Coming Home Hurts: Reverse Culture Shock and Reintegration

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Coming home hurts. My heart sinks for a few seconds the moment landing gear hits home soil, and I always have to take a breath with my eyes closed, to place myself back into American shoes (and that’s not as simple as one might expect). This feeling is a symptom of feeling foreign in a place you know as home. This might not be the case for everyone, but for me it’s damn hard to come back into a cultural sphere I didn’t realise I had lost familiarity with. Re-adapting to your own culture is incredibly difficult, because you expect to feel comfortable, and people expect that of you, but you can’t help noticing all the minute differences in your own culture - something you thought you understood so well. On top of that, if you’re away for long enough, sometimes your mother tongue can be the enemy. These things create a damp haze that haunts a homecoming, but they don’t have to.


With tear-stained cheeks and the bittersweet taste of memories on my tongue, I came home for the first time. I mean, truly came home. I made my way from the gate to baggage claim in a total daze, reality was not meshing with my brain and all I wanted was to sleep in my bed. My bed which was now almost ten thousand miles away. My feet carried me along with everyone else through the sliding doors to American soil. With a grin on his face, my dad came up and took my bag from me, giving me a hug. I felt an overwhelming gratitude that he was alone, that my mother couldn’t see my exhaustion because I knew that to see the look on my face would hurt her. It was very clear that I did not want to be home. I wasn’t ready. But that gratitude came crashing down around me as I heard my name called by voices I hadn’t heard in almost a year. In a moment, I was surrounded by excitement and joy and the energetic hugs of my old friends, as if nothing had changed. Echoes of sharp, loud accents rang in my ears, and my old world came spinning at me in a blur. I was of course happy to feel loved, and to know that my friends and family missed me enough to be there in that moment, and I was terrified to hurt them with my panic and exhaustion. The roads we drove home on were wider, and stores I’d forgotten about lined the streets. Travelling on the right side of the road again surprised me, road signs were a different colour now. This is the shock of new places, those immediate details you don’t quite notice usually - but it’s a strange thing when the details you took for granted are now the things you are discovering. It’s almost like a sensory overload.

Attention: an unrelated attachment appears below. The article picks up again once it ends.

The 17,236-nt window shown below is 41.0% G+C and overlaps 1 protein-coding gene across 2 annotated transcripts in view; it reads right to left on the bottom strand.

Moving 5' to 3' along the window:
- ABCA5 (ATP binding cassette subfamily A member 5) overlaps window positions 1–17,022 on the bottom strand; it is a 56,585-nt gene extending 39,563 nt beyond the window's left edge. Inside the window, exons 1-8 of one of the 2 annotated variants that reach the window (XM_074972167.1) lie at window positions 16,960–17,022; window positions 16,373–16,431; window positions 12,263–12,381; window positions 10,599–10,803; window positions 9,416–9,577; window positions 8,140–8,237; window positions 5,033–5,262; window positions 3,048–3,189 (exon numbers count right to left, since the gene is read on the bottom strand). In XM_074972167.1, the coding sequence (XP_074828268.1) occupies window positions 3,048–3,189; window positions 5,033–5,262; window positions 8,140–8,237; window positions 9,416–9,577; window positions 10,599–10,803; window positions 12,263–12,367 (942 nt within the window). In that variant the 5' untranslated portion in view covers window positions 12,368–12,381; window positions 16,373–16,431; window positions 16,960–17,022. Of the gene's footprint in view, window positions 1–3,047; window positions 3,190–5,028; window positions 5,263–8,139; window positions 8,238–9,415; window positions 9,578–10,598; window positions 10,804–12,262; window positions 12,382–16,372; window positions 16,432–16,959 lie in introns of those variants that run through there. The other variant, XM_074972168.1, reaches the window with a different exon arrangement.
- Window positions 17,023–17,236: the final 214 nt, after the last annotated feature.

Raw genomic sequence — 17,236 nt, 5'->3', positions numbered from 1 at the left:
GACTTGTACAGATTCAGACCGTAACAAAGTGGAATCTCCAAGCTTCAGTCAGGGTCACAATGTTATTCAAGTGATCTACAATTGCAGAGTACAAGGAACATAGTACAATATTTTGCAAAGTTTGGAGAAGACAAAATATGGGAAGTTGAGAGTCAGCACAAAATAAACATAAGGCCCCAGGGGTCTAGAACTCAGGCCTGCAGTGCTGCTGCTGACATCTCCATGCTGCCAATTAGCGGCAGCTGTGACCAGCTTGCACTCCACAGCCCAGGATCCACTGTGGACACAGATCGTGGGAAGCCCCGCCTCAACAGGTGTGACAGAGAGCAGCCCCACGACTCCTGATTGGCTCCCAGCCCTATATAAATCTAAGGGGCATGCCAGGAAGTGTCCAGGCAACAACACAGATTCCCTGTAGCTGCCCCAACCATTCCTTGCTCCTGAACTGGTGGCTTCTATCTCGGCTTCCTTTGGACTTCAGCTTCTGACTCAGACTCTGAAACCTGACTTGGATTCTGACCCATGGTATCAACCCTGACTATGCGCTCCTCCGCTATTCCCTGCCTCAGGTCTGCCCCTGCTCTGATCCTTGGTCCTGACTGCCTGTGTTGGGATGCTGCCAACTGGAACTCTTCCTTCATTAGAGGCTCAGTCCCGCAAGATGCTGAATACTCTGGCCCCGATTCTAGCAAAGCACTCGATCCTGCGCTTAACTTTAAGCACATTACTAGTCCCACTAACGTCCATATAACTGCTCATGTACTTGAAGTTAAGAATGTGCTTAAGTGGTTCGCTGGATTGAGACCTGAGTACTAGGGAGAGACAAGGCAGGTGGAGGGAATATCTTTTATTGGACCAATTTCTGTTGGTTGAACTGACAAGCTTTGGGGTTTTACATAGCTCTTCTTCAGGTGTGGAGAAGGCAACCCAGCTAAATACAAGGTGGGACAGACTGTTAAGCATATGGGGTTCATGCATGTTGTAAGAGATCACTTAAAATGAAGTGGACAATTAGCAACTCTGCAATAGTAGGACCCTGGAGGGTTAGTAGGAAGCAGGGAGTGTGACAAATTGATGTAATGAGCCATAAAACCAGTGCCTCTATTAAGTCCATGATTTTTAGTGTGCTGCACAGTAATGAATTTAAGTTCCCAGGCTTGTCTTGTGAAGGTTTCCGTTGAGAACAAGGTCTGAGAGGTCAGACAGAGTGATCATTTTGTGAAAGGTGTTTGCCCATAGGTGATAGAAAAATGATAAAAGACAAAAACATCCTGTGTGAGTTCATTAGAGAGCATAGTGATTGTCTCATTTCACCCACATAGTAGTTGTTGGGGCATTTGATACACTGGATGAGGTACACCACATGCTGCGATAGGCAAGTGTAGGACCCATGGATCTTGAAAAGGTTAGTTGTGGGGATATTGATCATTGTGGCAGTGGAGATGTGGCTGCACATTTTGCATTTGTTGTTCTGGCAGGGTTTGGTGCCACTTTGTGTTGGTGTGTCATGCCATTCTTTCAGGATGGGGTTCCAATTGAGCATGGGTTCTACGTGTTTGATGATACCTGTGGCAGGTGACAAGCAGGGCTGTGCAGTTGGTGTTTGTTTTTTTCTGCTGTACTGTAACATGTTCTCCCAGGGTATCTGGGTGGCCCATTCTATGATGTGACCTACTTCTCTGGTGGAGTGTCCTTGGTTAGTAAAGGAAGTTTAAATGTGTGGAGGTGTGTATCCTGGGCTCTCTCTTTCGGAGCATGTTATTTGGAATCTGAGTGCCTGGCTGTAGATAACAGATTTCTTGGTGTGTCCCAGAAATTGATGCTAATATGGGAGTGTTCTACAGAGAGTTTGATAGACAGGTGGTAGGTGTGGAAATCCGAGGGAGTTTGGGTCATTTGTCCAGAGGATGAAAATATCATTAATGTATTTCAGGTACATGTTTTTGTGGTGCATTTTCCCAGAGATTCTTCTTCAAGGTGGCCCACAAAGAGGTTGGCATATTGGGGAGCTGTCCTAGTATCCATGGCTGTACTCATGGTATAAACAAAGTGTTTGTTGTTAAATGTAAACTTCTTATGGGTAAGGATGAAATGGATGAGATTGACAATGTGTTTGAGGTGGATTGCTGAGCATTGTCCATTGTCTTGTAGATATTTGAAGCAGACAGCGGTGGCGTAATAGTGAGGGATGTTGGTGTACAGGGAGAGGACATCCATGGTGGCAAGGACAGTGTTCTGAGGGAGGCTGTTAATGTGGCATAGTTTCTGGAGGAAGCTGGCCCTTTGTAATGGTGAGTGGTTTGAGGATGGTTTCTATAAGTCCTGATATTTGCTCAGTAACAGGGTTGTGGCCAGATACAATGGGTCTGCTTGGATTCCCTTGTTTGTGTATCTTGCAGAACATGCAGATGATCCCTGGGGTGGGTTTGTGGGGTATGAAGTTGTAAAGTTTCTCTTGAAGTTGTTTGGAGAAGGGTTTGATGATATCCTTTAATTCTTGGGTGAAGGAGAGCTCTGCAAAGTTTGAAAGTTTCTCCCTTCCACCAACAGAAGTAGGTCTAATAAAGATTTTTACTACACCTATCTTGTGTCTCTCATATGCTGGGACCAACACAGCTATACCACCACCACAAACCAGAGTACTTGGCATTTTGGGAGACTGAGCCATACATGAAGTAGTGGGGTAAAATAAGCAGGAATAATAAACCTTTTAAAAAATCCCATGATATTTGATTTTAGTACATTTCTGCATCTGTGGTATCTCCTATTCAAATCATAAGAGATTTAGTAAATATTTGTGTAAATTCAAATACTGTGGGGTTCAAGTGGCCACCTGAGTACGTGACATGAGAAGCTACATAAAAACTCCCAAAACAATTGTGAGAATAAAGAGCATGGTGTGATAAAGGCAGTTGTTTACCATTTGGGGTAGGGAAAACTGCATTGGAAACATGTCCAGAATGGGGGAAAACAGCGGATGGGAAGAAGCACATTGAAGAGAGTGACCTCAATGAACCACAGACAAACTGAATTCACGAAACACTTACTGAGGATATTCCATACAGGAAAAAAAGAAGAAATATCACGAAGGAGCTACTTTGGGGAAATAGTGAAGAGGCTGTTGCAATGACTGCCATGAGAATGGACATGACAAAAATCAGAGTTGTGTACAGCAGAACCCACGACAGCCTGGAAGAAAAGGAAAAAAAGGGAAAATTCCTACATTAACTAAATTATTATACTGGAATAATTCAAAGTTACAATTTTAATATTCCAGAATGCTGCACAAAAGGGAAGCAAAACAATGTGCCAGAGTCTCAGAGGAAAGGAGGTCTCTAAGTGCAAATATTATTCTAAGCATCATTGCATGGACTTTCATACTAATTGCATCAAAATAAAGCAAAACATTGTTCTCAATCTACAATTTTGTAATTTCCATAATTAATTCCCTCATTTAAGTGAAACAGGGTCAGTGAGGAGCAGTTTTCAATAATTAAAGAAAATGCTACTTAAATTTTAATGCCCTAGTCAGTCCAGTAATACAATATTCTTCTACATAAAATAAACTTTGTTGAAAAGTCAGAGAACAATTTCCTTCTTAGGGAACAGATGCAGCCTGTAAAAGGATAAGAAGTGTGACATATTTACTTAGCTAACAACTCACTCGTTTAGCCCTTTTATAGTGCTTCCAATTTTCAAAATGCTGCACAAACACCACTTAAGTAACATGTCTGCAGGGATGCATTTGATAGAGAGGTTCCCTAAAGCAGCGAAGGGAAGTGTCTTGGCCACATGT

Culture shock is a delicate thing. Not only does it apply to the intense discovery of details, but (because culture includes a myriad of elements) it applies to how you fit into that culture. Our identity is a product of our environment (perhaps you disagree, but you must admit that I’m at least a little bit right), and this means that when we change our environment, we must adapt. This challenge is a welcome one in my opinion, to adapt is to grow and learn, but that doesn’t mean it’s easy. This article isn’t really to help you adjust to the places you visit, but to adjust to your old home. It’s one of the hardest things I have ever done, and I want you to know that you aren’t alone, that you will find your place again.